Antibiotics don’t help with viral infections, so you will need to wait it out. At-home remedies can be used to support the immune system and alleviate the symptoms:

  • Use a cool-mist humidifier in your bedroom
  • Warm salt water gargle
  • Get plenty of rest and sleep
  • Drink plenty of fluids
  • Eat soft, cold foods such as ice cream, gelatin, and applesauce
  • Use throat-numbing over-the-counter medication, such as lozenges or a throat spray
  • If needed, over-the-counter pain relievers can be used, such as ibuprofen or acetaminophen

When is Tonsillectomy Surgery Required?

When recurring or chronic tonsillitis is a problem, then you might be referred to talk to a surgeon about a tonsillectomy surgery. There are certain situations when a tonsillectomy is best because the swollen tonsils are interfering with the ability to eat or breathe, or the infection is spreading and difficult to treat. Your doctor will discuss surgery in detail and options for management. Tonsillectomy can often be performed as outpatient surgery, but younger children or patients with obstructive sleep apnea may be monitored overnight in the hospital.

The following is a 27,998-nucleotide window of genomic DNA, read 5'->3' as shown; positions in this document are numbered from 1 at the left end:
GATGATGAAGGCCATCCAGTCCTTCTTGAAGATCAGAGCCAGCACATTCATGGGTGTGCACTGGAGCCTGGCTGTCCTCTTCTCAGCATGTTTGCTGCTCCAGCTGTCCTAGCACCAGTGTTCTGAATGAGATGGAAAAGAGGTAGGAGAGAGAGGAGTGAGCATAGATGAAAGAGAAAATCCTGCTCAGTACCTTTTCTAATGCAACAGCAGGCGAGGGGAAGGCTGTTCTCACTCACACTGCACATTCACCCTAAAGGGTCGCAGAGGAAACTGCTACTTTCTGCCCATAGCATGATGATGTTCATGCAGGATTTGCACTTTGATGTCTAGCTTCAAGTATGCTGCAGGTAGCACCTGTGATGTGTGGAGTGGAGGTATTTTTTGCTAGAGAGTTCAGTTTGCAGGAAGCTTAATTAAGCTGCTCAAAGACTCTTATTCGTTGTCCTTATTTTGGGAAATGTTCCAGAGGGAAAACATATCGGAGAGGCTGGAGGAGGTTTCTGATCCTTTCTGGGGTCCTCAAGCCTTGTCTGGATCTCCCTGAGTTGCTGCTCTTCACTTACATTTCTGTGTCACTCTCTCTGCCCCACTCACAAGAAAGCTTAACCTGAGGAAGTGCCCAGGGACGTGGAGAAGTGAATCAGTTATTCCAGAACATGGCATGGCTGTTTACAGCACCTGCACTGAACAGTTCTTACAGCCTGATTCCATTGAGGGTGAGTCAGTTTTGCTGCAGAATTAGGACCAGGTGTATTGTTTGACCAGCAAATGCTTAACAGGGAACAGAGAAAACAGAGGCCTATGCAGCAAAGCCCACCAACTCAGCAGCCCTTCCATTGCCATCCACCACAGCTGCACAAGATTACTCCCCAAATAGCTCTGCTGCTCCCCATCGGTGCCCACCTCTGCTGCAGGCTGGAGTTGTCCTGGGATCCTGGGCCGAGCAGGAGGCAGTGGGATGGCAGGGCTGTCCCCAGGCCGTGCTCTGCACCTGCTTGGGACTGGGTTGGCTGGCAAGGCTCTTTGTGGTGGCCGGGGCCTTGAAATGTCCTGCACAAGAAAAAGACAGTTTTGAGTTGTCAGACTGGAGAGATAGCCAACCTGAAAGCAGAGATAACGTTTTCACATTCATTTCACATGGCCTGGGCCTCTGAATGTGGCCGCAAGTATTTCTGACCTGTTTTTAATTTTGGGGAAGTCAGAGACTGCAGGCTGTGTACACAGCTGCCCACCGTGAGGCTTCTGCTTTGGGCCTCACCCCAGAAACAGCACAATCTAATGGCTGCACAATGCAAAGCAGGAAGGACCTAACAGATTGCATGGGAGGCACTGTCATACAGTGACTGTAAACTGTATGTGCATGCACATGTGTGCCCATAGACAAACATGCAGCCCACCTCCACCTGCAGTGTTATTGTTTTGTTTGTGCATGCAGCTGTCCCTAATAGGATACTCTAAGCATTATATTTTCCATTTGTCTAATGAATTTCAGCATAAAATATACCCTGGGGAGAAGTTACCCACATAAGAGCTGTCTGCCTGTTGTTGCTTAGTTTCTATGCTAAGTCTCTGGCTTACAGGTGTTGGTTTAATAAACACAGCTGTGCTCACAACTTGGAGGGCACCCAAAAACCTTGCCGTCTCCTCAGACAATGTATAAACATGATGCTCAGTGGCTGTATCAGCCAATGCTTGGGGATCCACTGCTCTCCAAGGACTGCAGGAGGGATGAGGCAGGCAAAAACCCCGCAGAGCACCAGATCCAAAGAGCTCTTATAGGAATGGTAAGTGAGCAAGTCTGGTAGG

Recommendation: Visit an ENT for Tonsillitis Treatment

It is always smart to consult with an experienced doctor to determine the proper diagnosis and potential treatments that might be needed.

We offer convenient access to board-certified ENT doctors, ready to help with a variety of medical concerns. If you have a sore throat and swollen tonsils, then you are invited to visit us at Collin County Ear, Nose, and Throat. An appointment is recommended if your symptoms are recurring or chronic, so a treatment plan can be identified to minimize problems in the future.

Our experienced staff provides easy access so you can visit an ENT in the Denton or Dallas area. Collin County Ear, Nose, and Throat is just a phone call away. Contact our team to schedule an exam at our offices in Frisco or Plano, TX by requesting an appointment online or by calling us at (972) 596-4005